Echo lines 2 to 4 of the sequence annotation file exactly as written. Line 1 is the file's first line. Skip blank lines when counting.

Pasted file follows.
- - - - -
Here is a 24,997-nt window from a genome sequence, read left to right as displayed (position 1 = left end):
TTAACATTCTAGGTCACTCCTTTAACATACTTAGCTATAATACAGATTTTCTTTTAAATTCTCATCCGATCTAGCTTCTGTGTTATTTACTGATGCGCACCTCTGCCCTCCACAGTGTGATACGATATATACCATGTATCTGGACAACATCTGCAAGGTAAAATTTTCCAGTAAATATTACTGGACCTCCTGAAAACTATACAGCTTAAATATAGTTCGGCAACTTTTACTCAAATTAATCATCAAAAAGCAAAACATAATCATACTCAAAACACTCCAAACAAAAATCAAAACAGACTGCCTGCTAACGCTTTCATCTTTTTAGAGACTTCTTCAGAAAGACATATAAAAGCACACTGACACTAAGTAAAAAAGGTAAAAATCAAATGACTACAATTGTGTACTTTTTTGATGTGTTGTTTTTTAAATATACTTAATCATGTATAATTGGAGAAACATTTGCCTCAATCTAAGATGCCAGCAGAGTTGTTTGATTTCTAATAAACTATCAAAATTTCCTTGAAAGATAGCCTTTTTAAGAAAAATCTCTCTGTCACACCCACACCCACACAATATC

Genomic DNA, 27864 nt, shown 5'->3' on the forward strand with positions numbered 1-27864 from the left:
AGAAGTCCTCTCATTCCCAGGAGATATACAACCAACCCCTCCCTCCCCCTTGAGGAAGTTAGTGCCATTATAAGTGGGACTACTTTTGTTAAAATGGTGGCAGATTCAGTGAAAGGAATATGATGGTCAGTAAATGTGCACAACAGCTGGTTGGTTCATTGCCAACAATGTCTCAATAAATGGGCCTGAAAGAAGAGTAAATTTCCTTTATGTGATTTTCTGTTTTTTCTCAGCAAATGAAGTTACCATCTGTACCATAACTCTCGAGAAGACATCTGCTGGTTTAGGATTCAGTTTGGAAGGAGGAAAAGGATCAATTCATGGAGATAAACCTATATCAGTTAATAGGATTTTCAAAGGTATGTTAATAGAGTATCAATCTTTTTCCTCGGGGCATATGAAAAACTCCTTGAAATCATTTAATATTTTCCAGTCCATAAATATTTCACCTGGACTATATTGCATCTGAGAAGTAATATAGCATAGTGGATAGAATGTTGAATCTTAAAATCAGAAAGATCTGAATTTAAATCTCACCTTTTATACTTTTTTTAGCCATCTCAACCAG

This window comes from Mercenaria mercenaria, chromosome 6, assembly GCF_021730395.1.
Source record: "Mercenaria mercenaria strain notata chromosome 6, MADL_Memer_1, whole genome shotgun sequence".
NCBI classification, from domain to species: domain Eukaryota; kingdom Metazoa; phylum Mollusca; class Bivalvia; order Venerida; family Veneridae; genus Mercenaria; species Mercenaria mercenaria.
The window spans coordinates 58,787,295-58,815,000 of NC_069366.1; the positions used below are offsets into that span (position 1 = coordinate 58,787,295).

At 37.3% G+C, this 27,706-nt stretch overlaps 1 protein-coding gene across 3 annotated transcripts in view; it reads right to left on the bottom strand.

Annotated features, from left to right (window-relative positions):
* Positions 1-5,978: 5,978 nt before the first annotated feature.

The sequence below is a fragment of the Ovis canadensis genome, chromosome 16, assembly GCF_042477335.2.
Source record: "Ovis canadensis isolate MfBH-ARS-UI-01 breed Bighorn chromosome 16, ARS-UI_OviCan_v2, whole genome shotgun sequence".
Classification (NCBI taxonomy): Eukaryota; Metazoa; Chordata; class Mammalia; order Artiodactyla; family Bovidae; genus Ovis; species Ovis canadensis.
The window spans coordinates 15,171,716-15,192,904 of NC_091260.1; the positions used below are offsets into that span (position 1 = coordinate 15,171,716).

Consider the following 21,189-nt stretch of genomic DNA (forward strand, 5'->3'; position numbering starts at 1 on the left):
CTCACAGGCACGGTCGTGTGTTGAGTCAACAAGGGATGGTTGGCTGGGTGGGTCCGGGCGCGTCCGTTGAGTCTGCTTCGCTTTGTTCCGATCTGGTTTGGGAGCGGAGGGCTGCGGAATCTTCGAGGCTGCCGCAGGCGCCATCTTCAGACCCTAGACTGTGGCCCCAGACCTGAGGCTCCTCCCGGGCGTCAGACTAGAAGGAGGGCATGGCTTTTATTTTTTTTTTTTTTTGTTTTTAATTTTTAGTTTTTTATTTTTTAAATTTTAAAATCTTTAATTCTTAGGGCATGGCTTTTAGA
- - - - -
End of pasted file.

TTAACATTCTAGGTCACTCCTTTAACATACTTAGCTATAATACAGATTTTCTTTTAAATTCTCATCCGATCTAGCTTCTGTGTTATTTACTGATGCGCACCTCTGCCCTCCACAGTGTGATACGATATATACCATGTATCTGGACAACATCTGCAAGGTAAAATTTTCCAGTAAATATTACTGGACCTCCTGAAAACTATACAGCTTAAATATAGTTCGGCAACTTTTACTCAAATTAATCATCAAAAAGCAAAACATAATCATACTCAAAACACTCCAAACAAAAATCAAAACAGACTGCCTGCTAACGCTTTCATCTTTTTAGAGACTTCTTCAGAAAGACATATAAAAGCACACTGACACTAAGTAAAAAAGGTAAAAATCAAATGACTACAATTGTGTACTTTTTTGATGTGTTGTTTTTTAAATATACTTAATCATGTATAATTGGAGAAACATTTGCCTCAATCTAAGATGCCAGCAGAGTTGTTTGATTTCTAATAAACTATCAAAATTTCCTTGAAAGATAGCCTTTTTAAGAAAAATCTCTCTGTCACACCCACACCCACACAATATC

Genomic DNA, 27864 nt, shown 5'->3' on the forward strand with positions numbered 1-27864 from the left:
AGAAGTCCTCTCATTCCCAGGAGATATACAACCAACCCCTCCCTCCCCCTTGAGGAAGTTAGTGCCATTATAAGTGGGACTACTTTTGTTAAAATGGTGGCAGATTCAGTGAAAGGAATATGATGGTCAGTAAATGTGCACAACAGCTGGTTGGTTCATTGCCAACAATGTCTCAATAAATGGGCCTGAAAGAAGAGTAAATTTCCTTTATGTGATTTTCTGTTTTTTCTCAGCAAATGAAGTTACCATCTGTACCATAACTCTCGAGAAGACATCTGCTGGTTTAGGATTCAGTTTGGAAGGAGGAAAAGGATCAATTCATGGAGATAAACCTATATCAGTTAATAGGATTTTCAAAGGTATGTTAATAGAGTATCAATCTTTTTCCTCGGGGCATATGAAAAACTCCTTGAAATCATTTAATATTTTCCAGTCCATAAATATTTCACCTGGACTATATTGCATCTGAGAAGTAATATAGCATAGTGGATAGAATGTTGAATCTTAAAATCAGAAAGATCTGAATTTAAATCTCACCTTTTATACTTTTTTTAGCCATCTCAACCAG